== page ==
The study sample consisted of 2205 consecutive patients selected for radical prostatectomy with a mean age of 64 years and a mean follow-up of 9.2 years (median: 8.6). Seventy-four patients with incomplete tumor-related data were excluded. In addition to age and tumor-related parameters, six comorbidity classifications and the body mass index were assessed as possible predictors of overall mortality. Kaplan-Meier curves and Mantel-Haenszel hazard ratios were used for univariate analysis. The impact of different causes of death was analyzed by competing risk analysis. Cox proportional hazard models were calculated to analyze combined effects of variables.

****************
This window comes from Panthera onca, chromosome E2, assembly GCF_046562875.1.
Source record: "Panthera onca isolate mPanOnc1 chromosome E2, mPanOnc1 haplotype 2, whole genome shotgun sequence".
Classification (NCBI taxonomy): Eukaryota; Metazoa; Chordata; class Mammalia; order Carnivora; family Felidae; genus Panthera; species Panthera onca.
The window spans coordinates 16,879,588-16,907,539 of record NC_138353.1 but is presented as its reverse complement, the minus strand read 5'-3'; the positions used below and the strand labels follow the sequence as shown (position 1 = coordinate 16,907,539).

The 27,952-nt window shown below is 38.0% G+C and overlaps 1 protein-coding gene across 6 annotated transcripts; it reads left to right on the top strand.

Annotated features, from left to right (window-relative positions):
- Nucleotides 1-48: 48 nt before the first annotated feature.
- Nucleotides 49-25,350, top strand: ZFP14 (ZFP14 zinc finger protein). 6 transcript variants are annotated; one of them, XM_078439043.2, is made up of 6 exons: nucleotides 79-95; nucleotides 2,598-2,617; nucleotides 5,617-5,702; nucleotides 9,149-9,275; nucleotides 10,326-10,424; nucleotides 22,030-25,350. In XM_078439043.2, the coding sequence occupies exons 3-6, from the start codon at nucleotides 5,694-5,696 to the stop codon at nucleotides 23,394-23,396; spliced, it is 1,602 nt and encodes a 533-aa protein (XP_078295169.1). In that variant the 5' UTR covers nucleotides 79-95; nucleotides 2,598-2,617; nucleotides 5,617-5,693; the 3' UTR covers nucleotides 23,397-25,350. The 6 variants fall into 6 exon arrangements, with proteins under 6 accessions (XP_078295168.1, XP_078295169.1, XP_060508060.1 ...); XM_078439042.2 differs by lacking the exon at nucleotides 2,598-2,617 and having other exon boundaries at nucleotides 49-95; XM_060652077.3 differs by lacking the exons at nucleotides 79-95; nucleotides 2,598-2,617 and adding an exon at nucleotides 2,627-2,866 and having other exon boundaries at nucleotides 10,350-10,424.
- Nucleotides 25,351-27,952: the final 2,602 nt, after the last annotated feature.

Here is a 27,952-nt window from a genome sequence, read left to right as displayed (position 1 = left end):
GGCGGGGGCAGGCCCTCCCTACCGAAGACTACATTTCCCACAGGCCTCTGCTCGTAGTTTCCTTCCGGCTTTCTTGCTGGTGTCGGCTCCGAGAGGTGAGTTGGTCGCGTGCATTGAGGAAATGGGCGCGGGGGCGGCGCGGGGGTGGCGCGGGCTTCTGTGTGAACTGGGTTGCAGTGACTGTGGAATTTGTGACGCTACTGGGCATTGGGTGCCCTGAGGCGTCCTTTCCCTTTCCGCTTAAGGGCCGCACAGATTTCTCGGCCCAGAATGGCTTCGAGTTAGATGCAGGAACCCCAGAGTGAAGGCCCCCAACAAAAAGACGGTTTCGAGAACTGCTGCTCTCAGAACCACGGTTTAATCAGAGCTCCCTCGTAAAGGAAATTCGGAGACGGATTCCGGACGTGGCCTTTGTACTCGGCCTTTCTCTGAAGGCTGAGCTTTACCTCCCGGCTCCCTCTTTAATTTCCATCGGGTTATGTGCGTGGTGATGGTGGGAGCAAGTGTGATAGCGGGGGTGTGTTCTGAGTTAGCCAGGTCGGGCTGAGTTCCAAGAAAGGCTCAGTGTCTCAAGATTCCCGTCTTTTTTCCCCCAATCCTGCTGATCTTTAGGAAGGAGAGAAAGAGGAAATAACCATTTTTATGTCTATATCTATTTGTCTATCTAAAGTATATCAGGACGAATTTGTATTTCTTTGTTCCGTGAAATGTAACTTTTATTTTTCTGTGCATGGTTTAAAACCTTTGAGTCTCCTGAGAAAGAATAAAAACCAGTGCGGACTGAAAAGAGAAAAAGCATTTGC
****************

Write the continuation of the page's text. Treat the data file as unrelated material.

Results

Age, Gleason score, tumor stage, Charlson score, American Society of Anesthesiologists (ASA) physical status class and body mass index were identified a significant predictors of overall mortality in the multivariate analysis regardless whether two-sided and three-sided stratifications were used. Competing risk analysis revealed that the excess mortality in patients with a body mass index of 30 kg/m2 or higher was attributable to competing mortality including second cancers, but not to prostate cancer mortality.

Conclusion

Stratifying patients by a combined consideration of the comorbidity measures Charlson score, ASA classification and body mass index may assist clinical decision making in elderly candidates for radical prostatectomy.

Keywords:
Prostate cancer; Radical prostatectomy; Comorbidity; Overall survival; Competing mortality; ASA classification; Charlson score; Body mass index; Cox proportional hazard models

Background